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EU hits Microsoft with record antitrust fine

Latest update : 2008-02-28

US software giant Microsoft has been hit with a record 899 million euro fine by the European Commission, for defying a 2004 order from Brussels to lower prices for software competition. (Report: C. Norris-Trent)

BRUSSELS, Feb 27 (Reuters) - Microsoft was fined a
record 899 million euros ($1.35 billion) by the European
Commission on Wednesday for using high prices to discourage
software competition in the latest sanction in their
long-running battle.

The executive arm of the European Union said the U.S.
software group defied a 2004 order from Brussels to provide the
information on reasonable terms.

Microsoft has now been fined a total of 1.68 billion euros
by the EU for abusing its 95 percent dominance of PC operating
systems through Windows.

Its latest fine far exceeded the original and was the
biggest ever imposed on a company.

"Microsoft was the first company in 50 years of EU
competition policy that the Commission has had to fine for
failure to comply with an antitrust decision," Competition
Commissioner Neelie Kroes said in a statement.

For years after the decision Microsoft said it was making
every effort to comply with the Commission's orders.

"Talk is cheap, flouting the rules is expensive," Kroes
said. "We don't want talk and promises. We want compliance."

Microsoft said in a statement the fines concerned "past
issues" and it was now looking to the future.

The Commission said in a landmark 2004 ruling, upheld by an
EU court last year, that Microsoft had withheld needed
interoperability information for "work group server" software.


Rival makers of work group servers, which operate printers
and sign-ons for small office groups, saw their markets shrivel
because Microsoft stopped providing information they needed to
hook up to Windows office machines.

Even after the 2004 decision and a 497-million euro fine
Microsoft dragged its feet, giving incomplete documentation and
charging high royalties, the Commission said.

"I hope that today's decision closes a dark chapter in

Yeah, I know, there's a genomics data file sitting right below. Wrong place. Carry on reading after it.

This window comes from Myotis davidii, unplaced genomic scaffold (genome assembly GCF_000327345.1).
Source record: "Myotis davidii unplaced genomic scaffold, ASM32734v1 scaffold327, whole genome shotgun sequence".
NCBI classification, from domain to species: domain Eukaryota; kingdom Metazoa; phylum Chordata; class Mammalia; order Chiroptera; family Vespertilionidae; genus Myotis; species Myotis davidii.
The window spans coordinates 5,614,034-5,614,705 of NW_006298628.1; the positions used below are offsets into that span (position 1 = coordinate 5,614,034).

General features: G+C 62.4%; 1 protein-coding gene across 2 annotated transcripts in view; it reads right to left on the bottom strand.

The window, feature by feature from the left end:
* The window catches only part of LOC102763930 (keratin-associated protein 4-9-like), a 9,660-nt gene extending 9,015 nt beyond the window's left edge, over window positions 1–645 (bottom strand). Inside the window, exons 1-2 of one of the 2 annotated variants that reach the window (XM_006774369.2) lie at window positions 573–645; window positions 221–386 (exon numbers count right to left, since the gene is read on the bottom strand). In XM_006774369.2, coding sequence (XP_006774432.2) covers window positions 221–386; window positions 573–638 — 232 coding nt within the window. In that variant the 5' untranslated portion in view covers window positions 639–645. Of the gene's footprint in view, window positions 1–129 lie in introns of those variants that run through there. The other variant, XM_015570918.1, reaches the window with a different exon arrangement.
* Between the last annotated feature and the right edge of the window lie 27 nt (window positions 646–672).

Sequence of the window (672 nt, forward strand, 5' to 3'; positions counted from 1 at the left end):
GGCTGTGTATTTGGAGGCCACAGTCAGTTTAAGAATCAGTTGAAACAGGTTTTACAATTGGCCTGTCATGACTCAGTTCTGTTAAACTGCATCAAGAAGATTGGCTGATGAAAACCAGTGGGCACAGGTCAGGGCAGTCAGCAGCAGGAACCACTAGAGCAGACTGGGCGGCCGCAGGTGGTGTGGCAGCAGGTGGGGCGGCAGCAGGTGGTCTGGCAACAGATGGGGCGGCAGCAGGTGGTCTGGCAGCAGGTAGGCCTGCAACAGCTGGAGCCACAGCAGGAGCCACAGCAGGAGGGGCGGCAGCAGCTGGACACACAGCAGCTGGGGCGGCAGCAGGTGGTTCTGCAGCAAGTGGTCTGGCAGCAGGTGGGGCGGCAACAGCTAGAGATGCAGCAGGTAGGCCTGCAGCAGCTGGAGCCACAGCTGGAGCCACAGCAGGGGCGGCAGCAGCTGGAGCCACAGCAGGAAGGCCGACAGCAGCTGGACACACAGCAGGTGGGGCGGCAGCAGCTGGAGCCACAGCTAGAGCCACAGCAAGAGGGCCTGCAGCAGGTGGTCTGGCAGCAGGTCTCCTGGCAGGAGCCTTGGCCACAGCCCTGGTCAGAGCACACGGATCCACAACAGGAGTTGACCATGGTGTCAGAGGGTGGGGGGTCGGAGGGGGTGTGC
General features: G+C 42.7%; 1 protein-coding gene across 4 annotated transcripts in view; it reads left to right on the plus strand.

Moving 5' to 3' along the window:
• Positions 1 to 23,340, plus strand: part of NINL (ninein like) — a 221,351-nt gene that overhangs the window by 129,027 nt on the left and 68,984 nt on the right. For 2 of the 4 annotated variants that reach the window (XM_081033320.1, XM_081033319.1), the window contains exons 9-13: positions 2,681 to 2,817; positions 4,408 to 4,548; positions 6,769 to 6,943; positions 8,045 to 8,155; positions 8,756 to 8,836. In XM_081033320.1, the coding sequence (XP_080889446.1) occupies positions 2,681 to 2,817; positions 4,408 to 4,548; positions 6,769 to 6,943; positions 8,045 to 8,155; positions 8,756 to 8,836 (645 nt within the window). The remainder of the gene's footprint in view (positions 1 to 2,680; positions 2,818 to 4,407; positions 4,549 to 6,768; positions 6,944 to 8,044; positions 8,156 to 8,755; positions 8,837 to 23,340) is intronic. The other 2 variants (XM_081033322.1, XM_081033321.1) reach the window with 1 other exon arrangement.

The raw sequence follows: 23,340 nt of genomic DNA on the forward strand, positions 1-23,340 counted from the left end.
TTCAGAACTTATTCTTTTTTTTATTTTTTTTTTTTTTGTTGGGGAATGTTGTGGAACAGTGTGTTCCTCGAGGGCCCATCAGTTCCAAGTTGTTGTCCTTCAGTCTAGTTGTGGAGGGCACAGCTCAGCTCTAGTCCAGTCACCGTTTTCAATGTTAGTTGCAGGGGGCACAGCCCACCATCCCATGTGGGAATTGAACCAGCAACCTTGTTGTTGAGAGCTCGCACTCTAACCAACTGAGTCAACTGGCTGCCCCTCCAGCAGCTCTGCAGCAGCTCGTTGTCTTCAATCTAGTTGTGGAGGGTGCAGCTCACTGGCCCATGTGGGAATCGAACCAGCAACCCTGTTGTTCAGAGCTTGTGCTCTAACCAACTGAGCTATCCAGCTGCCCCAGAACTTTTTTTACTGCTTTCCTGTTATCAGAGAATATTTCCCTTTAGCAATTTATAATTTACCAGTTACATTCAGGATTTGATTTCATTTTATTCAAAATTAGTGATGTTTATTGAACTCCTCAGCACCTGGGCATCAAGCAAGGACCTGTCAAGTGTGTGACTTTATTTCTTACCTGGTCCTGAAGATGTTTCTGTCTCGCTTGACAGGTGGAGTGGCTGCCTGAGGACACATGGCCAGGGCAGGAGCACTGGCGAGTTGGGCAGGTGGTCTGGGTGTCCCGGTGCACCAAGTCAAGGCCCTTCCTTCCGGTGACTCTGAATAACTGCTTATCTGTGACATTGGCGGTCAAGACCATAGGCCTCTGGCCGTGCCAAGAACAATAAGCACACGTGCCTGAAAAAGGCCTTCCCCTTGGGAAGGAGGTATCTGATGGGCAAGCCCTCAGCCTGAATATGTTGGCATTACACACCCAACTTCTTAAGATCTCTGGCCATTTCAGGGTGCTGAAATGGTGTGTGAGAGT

Microsoft's record of non-compliance with the Commission's March
2004 decision," Kroes said.

The latest decision picks up from where a 280.5 million euro
fine for non-compliance left off, covering the period from June
21, 2006 until Oct. 21, 2007. After losing a major court
decision in September 2007, Microsoft capitulated.

Last week it promised to publish critical information so
rival programmes worked better with Windows.

That came as the company was facing this week's fine and
perhaps even more important, two new formal Commission
investigations opened in January.

"As we demonstrated last week with our new interoperability
principles and specific actions to increase the openness of our
products, we are focusing on steps that will improve things for
the future," Microsoft said on Wednesday.

The new Commission investigations relate to the issues of
the 2004 case but with different products.

The Commission said in 2004 that Microsoft tied its Windows
Media Player to Windows. Opera, maker of a Web browser, said
Microsoft has done the same with Internet Explorer.

The new interoperability question concerns Microsoft Office
and the difficulty for documents from rival systems to
interoperate with Word and other Office products.

Kroes took a wait-and-see attitude about Microsoft's
announcement of last week, noting it had promised change on four
other occasions without results.

"A press release, such as that issued by Microsoft last week
on interoperability principles, does not necessarily equal a
change in a business practice," she said.

Date created : 2008-02-27